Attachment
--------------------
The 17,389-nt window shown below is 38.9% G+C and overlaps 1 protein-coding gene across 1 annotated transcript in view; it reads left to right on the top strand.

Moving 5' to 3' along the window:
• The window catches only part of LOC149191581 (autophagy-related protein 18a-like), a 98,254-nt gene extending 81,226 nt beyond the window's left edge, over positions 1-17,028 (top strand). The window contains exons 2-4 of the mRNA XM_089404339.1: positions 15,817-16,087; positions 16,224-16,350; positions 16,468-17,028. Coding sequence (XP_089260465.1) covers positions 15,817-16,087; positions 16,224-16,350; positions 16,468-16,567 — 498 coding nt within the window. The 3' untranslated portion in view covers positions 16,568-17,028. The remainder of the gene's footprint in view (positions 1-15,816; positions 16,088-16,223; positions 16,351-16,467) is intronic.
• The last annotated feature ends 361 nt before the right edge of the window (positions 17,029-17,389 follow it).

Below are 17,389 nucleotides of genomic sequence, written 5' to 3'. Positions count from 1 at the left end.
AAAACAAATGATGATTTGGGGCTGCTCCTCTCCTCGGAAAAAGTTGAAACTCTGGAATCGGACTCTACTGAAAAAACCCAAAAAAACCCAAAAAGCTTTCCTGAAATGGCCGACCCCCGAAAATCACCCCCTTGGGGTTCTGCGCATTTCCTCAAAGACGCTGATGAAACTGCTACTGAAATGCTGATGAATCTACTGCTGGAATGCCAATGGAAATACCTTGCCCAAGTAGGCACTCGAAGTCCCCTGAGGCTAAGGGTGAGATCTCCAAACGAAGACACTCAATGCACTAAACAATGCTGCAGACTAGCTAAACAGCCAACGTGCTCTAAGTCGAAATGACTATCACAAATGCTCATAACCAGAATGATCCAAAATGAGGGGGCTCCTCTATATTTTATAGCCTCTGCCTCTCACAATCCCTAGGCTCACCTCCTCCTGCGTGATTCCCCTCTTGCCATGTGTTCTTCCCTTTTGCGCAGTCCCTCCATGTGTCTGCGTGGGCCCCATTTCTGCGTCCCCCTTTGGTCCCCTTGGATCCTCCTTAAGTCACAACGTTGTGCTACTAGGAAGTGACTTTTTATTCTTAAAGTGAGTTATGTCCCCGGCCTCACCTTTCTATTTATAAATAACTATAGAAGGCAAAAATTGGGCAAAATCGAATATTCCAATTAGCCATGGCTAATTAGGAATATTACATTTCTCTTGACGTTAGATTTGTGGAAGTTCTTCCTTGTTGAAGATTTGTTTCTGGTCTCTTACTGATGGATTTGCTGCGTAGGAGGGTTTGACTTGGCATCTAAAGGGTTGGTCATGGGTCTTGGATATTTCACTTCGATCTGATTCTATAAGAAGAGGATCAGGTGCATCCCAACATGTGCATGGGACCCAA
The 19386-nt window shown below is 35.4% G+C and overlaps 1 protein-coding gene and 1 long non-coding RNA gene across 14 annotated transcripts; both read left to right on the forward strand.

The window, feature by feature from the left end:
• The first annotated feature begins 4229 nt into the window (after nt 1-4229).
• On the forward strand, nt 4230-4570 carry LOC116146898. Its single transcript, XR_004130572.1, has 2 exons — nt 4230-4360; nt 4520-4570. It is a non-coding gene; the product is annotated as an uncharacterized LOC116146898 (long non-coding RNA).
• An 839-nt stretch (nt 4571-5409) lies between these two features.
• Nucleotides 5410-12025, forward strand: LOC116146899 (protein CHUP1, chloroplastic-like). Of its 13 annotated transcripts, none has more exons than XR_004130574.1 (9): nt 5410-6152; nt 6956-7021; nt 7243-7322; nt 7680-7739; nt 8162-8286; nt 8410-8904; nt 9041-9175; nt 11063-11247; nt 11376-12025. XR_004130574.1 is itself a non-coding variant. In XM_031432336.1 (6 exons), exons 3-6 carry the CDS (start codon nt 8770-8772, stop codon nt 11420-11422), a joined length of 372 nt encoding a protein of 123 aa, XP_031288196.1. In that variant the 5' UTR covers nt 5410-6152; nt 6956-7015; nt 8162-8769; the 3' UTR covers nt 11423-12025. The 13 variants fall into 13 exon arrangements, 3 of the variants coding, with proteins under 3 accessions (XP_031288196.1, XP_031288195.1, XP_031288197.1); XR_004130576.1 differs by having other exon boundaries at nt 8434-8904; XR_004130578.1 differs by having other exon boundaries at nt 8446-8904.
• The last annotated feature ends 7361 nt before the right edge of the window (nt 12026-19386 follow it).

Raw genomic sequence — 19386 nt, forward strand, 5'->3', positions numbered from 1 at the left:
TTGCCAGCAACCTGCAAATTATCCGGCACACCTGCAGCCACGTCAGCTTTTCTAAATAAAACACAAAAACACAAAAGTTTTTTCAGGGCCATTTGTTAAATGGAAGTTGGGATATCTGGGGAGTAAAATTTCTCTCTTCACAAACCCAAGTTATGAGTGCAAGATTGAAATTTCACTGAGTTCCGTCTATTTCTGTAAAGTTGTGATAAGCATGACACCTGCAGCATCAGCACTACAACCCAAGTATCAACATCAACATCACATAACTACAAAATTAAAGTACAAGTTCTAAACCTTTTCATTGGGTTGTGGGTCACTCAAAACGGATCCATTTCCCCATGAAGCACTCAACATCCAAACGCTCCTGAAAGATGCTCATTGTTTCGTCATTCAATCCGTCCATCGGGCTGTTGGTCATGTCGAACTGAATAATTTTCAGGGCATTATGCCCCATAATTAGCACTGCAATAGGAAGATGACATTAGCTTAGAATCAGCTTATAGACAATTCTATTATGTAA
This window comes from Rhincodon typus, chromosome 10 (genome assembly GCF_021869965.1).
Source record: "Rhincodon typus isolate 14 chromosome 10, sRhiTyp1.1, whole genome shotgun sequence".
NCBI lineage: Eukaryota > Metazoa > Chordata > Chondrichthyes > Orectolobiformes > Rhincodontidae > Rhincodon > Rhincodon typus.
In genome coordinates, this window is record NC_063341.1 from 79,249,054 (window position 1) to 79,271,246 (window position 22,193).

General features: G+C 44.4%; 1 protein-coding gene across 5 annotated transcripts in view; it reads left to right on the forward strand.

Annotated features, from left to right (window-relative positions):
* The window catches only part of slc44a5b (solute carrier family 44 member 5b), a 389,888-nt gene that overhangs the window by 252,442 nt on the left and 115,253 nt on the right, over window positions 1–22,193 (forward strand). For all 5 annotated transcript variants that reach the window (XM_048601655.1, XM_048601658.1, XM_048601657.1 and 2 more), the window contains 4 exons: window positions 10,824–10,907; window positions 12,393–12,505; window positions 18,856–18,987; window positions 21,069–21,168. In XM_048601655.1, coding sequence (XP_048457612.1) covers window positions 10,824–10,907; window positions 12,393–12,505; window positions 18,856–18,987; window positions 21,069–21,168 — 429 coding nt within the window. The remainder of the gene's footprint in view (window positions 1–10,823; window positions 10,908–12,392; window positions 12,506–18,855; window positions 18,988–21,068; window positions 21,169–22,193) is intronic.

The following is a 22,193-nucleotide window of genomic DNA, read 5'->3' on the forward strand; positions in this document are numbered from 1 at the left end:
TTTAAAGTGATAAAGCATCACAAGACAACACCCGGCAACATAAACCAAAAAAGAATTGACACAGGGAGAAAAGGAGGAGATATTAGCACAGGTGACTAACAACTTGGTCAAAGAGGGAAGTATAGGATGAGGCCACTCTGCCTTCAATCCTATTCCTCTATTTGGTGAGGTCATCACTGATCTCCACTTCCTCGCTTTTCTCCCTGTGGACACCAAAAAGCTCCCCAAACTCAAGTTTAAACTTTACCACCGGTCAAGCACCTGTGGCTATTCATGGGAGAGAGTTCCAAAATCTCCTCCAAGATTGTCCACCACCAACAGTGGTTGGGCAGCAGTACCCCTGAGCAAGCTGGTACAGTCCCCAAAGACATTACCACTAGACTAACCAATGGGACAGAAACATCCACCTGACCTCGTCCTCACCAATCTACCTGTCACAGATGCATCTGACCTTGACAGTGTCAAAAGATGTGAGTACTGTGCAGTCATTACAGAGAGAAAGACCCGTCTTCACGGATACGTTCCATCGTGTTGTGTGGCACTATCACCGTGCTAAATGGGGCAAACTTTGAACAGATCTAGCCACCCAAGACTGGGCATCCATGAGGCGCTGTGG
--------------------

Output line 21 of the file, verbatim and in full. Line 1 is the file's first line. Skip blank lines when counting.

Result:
Annotated features, from left to right (window-relative positions):